I don't blame the SNP for this.  There were no rules of engagement, as it were, to stop turning the referendum into an election. The loophole was there and they exploited it for all they were worth.  As with so much, the blame lies with Better Together and the Unionist leaders for letting them get away with this.  This tactic of the SNP was obvious from the start - after all, they turned a Government White Paper into a party manifesto!  Labour should have responded in kind.  They will have seen the White Paper / manifesto and could have issued a preliminary manifesto for the 2015 election and argued firstly that what the SNP were promising was not affordable in an independent Scotland, and secondly that a UK Labour Government would be able improve on much that is currently a problem - and do it before the SNP could in an independent Scotland.  Perhaps they felt such tactics were not consistent with the togetherness approach.  Whatever the reason, they let the SNP electioneer virtually unchallenged and focused instead on the issues which should have been what the referendum was all about but which was of little interest to some of the most vulnerable in our society who were being offered something tangible by the SNP.

 

 

The SNP really shouldve carried this election at a canter by promoting the potential of all governments under an independent Scotland.

 

A critique of their White Paper as an unaffordable manifesto, is only fair when the other parties bring out their own in the run up to next May, I suspect none of them will be going in with a balanced budget, given how utterly decimated our economy is. 

 

The money ran out years ago, the numbers on the balance have a minus symbol at the start of them.  Don't kid yourself into thinking we're a rich country when it's all been paid for with credit cards, we have very little of tangible value to offer the world, every party will be running a government off debt.

 

 

Your last paragraph is why Westminster was so desperate to have a NO vote . According to the Grauniad.....

http://www.theguardian.com/business/economics-blog/2014/sep/19/uk-plc-breathes-sigh-relief-scotland-no-vote

 

The final issue is that the referendum has highlighted some of the weaknesses in the UK economy – in particular the importance of the North Sea oil in disguising the weakness of the balance of payments caused by the decline of manufacturing. Without oil and gas, the UK would be running a current account deficit of 7% of GDP. Even with the help of the North Sea, the gap stands at 4.5%, extremely high for a country in the early stages of an economic recovery.

The prospect of an independent Scotland taking control of 90% of North Sea reserves would undoubtedly have sent sterling into a tailspin. Even though that threat has now been removed, the size of Britain’s trade gap means the upward movement in the pound is limited. Sterling is vulnerable to bad news – be it a slowdown in growth, problems in the eurozone or a widening current account deficit. Once the dust has settled, it is likely to fall back.”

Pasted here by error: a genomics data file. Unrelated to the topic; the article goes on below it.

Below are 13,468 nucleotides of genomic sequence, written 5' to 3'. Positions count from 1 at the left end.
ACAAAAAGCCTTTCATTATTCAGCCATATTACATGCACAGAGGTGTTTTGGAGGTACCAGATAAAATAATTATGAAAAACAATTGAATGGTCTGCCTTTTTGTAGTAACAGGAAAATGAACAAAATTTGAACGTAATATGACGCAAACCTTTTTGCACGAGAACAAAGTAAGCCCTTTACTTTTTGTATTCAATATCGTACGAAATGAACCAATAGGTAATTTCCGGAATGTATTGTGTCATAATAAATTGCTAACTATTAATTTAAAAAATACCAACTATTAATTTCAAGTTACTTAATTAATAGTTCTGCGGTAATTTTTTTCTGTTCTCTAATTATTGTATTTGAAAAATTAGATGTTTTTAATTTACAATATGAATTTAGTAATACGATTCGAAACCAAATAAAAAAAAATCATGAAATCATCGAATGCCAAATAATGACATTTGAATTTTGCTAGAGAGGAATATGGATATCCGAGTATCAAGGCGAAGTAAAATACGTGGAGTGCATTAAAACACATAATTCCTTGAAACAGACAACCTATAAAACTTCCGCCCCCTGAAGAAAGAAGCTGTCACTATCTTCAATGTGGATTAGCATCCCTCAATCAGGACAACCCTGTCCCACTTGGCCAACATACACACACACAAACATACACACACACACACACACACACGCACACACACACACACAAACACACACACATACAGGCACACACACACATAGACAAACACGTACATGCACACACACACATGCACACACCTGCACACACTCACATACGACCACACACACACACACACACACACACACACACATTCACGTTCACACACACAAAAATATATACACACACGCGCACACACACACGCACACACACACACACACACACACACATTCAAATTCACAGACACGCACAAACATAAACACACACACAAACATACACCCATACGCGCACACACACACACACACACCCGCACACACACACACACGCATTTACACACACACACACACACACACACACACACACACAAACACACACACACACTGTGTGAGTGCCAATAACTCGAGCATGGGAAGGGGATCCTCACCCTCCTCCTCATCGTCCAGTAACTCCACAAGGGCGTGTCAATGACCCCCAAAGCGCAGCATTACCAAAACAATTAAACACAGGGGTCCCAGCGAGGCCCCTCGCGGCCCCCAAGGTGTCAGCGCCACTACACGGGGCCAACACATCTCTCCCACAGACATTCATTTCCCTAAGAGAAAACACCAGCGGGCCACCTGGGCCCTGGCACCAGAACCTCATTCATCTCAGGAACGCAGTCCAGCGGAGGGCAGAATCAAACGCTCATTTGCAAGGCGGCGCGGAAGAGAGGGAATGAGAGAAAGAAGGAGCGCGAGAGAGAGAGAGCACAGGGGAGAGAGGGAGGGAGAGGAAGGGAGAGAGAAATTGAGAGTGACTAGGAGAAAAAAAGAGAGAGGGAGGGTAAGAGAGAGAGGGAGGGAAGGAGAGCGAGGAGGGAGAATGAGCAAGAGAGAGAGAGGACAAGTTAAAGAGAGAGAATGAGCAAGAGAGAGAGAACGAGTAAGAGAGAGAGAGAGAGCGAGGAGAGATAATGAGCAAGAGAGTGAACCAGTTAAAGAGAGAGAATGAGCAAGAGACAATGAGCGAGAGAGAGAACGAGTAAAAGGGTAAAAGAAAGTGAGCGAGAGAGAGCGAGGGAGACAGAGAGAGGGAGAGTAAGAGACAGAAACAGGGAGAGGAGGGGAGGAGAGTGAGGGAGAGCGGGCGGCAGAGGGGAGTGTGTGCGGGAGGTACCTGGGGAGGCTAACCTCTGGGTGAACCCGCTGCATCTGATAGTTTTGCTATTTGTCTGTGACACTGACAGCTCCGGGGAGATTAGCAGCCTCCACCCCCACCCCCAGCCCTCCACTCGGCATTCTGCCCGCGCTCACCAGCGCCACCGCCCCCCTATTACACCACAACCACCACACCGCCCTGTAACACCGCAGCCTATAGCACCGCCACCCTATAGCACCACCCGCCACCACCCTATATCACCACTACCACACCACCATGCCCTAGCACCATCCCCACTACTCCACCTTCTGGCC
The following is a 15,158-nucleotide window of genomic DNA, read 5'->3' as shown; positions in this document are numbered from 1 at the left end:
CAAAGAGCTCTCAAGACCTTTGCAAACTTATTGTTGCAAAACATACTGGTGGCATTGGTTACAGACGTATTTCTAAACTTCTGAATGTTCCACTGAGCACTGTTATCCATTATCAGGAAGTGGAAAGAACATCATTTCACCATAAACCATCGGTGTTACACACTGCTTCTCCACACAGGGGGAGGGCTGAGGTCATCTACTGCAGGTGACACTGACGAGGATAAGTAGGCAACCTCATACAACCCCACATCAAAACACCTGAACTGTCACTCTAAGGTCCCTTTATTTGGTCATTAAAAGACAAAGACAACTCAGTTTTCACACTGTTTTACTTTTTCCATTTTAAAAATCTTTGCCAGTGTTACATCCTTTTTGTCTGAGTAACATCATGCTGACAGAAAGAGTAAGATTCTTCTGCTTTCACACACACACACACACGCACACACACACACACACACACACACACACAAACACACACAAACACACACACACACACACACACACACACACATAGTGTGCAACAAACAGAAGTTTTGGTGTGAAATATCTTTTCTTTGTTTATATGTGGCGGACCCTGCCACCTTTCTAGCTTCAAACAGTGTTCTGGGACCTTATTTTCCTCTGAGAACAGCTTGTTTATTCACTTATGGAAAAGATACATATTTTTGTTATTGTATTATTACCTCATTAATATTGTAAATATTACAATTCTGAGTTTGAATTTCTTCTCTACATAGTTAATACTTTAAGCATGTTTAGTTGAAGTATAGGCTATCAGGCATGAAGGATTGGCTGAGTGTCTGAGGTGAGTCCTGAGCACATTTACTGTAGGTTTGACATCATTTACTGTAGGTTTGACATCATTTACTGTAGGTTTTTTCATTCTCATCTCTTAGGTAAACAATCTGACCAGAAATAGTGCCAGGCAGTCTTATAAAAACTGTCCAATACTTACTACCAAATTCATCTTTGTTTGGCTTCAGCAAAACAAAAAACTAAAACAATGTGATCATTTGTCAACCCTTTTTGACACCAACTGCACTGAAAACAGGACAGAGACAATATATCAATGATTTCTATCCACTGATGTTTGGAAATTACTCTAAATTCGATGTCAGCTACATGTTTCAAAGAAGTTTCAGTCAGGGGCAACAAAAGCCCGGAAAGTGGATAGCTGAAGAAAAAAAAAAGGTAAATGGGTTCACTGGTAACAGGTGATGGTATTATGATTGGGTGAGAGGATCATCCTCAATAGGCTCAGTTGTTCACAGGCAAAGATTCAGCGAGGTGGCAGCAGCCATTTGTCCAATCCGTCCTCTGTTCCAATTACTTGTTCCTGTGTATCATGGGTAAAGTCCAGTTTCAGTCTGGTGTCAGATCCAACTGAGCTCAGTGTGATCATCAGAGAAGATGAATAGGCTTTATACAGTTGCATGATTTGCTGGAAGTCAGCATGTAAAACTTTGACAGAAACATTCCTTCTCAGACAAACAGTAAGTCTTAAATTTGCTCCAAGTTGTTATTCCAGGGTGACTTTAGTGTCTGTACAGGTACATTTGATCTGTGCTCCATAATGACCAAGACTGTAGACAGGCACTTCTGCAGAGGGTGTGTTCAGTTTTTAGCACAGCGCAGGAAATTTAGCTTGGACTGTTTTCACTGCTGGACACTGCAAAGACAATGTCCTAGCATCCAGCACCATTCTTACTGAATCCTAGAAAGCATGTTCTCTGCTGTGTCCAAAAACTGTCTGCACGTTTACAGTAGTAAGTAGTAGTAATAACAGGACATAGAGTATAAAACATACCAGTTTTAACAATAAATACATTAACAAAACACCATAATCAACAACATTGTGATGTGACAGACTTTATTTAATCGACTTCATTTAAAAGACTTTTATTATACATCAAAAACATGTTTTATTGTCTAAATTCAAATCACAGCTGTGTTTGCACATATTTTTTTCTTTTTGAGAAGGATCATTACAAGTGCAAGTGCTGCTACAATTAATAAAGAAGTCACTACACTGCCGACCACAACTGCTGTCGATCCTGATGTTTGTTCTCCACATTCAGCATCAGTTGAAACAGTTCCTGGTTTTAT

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If you really believe that and are "in absolutley no doubt" then you are an irrelevance in this debate, as you have learned nothing in the past 50 years.

 

 

 

If you are going to quote me, please do so accurately. I said I was in "absolutely no doubt".

 

I do, however, find it interesting that, in common with many of your political persuasion, you regard those expressing views contrary to your own as "an irrelevance".

However I feel I really must bow to the vast experience of these things which you have clearly picked up in much less than 50 years and without even having lived on this side of the border for much of the time.

 

 

Just 28 years in Scotland.  Are you saying if I spent more time in Inverness I might understand why you think all SNP supporters hate the English?

 

Its not having a differing point of view that makes you irrelevent, theres lots of valid reasons why being in the union benefits people living in Scotland, theres also lots of valid reasons the Yes campaign were misguided.  It's your conditioned fallback of imposing prehistoric Anglophobic views on those who would oppose you or your Union, so you can dismiss them out of hand, that makes you irrelevent.

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To suggest that people had to be tricked into voting for the SNP/Yes on the back of false promises of more money is no different to the proportion of No voters who had to be scared into voting to remain in the Union, without realising the dangers that lay ahead if doing so.

 

 

 

I actually think it is fundamentally different.  Let's not forget there were scare tactics on both sides, with the YES campaign scare stories on the NHS being described by Johann Lamont as the most shameful bit of electioneering she has ever come across.  And of course one person's scare story is another person's identifying the risks of one course of action.

 

What the SNP were doing with what I have called "bribes " was quite different.  The White Paper on the independence referendum "Scotland's future" goes way beyond a paper detailing the process and certain consequences and, indeed the case for independence.  What it provided was a manifesto for the 2016 election detailing what measures the SNP proposed to implement in an independent Scotland.  It then heavily promoted those policies to those who would benefit most.